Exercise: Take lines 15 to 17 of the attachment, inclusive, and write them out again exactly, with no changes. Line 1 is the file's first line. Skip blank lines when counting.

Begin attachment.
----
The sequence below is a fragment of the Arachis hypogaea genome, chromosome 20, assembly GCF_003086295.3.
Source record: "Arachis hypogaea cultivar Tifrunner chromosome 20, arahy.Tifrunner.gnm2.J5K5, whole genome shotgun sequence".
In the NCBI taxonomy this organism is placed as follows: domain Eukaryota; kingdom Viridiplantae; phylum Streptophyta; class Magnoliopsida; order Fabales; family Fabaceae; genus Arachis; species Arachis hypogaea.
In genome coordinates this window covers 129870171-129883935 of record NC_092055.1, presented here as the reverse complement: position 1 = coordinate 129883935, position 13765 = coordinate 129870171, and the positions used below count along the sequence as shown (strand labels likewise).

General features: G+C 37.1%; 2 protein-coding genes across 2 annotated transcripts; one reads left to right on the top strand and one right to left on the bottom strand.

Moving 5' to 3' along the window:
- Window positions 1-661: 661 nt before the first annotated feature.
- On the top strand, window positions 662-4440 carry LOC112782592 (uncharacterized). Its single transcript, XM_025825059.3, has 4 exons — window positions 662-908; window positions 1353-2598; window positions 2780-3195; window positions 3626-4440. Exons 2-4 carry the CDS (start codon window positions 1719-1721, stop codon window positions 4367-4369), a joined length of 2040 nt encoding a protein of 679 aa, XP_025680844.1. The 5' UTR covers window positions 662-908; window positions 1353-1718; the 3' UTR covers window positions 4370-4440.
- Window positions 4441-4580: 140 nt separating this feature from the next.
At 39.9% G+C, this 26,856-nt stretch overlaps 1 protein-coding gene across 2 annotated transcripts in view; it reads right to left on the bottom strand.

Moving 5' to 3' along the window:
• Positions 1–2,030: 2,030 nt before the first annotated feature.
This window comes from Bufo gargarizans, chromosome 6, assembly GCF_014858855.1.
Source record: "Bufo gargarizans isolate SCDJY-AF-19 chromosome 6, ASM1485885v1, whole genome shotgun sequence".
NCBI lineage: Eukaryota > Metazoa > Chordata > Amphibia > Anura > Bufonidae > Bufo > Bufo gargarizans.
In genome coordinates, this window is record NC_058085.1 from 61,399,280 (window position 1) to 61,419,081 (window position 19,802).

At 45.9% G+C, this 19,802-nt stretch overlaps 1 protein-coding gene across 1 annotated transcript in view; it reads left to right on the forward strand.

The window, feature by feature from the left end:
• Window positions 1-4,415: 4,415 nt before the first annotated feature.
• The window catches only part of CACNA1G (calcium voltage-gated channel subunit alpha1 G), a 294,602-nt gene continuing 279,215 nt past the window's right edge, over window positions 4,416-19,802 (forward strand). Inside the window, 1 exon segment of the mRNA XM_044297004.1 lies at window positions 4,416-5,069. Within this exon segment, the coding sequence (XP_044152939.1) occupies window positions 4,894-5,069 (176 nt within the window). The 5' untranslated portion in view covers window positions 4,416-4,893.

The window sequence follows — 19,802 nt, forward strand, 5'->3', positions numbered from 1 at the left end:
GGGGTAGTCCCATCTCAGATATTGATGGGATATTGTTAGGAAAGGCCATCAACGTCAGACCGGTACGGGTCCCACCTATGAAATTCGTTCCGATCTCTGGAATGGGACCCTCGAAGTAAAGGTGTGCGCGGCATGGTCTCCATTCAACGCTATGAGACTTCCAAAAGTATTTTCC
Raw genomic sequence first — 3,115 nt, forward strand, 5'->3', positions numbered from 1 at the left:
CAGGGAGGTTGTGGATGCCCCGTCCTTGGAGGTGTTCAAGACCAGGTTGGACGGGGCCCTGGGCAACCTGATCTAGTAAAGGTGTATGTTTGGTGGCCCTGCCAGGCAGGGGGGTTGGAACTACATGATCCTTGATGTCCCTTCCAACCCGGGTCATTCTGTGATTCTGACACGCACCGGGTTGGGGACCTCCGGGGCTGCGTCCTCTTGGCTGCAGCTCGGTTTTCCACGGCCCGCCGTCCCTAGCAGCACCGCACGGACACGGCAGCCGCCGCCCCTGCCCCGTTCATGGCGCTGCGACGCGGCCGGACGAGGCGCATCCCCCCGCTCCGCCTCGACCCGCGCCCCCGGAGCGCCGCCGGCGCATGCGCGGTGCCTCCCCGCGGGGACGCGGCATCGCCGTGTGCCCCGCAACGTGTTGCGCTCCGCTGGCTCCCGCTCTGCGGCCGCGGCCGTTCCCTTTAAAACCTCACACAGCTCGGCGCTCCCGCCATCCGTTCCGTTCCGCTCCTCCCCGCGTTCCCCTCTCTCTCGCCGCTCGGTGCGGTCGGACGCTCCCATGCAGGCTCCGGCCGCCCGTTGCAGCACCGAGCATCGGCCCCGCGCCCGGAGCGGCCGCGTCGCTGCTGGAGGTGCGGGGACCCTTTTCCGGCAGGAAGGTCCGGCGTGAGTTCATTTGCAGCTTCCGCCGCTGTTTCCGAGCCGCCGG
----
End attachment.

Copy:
NCBI lineage: Eukaryota > Metazoa > Chordata > Amphibia > Anura > Bufonidae > Bufo > Bufo gargarizans.
In genome coordinates, this window is record NC_058085.1 from 61,399,280 (window position 1) to 61,419,081 (window position 19,802).

At 45.9% G+C, this 19,802-nt stretch overlaps 1 protein-coding gene across 1 annotated transcript in view; it reads left to right on the forward strand.